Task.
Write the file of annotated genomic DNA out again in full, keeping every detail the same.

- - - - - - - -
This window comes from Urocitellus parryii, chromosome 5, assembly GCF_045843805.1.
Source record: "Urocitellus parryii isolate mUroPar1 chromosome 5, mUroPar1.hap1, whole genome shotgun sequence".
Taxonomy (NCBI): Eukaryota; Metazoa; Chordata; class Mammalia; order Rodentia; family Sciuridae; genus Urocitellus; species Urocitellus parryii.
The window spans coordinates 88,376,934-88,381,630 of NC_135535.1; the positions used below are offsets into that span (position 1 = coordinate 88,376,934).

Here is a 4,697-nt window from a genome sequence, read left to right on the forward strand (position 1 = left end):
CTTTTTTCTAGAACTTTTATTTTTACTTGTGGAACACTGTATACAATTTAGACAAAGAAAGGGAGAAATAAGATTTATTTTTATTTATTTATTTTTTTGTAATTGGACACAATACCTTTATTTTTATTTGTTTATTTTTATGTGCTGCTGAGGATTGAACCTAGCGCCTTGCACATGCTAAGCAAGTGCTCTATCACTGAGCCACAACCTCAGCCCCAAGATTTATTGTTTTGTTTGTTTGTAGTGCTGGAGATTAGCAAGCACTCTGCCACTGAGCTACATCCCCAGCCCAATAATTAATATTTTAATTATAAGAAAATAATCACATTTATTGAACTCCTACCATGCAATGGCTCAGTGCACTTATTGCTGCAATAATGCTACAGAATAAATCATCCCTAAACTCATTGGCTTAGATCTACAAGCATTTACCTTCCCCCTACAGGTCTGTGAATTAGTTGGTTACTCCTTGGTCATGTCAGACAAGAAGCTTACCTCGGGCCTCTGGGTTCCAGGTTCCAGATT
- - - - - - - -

This window comes from Urocitellus parryii, chromosome 5, assembly GCF_045843805.1.
Source record: "Urocitellus parryii isolate mUroPar1 chromosome 5, mUroPar1.hap1, whole genome shotgun sequence".
Taxonomy (NCBI): Eukaryota; Metazoa; Chordata; class Mammalia; order Rodentia; family Sciuridae; genus Urocitellus; species Urocitellus parryii.
The window spans coordinates 88,376,934-88,381,630 of NC_135535.1; the positions used below are offsets into that span (position 1 = coordinate 88,376,934).

Here is a 4,697-nt window from a genome sequence, read left to right on the forward strand (position 1 = left end):
CTTTTTTCTAGAACTTTTATTTTTACTTGTGGAACACTGTATACAATTTAGACAAAGAAAGGGAGAAATAAGATTTATTTTTATTTATTTATTTTTTTGTAATTGGACACAATACCTTTATTTTTATTTGTTTATTTTTATGTGCTGCTGAGGATTGAACCTAGCGCCTTGCACATGCTAAGCAAGTGCTCTATCACTGAGCCACAACCTCAGCCCCAAGATTTATTGTTTTGTTTGTTTGTAGTGCTGGAGATTAGCAAGCACTCTGCCACTGAGCTACATCCCCAGCCCAATAATTAATATTTTAATTATAAGAAAATAATCACATTTATTGAACTCCTACCATGCAATGGCTCAGTGCACTTATTGCTGCAATAATGCTACAGAATAAATCATCCCTAAACTCATTGGCTTAGATCTACAAGCATTTACCTTCCCCCTACAGGTCTGTGAATTAGTTGGTTACTCCTTGGTCATGTCAGACAAGAAGCTTACCTCGGGCCTCTGGGTTCCAGGTTCCAGATT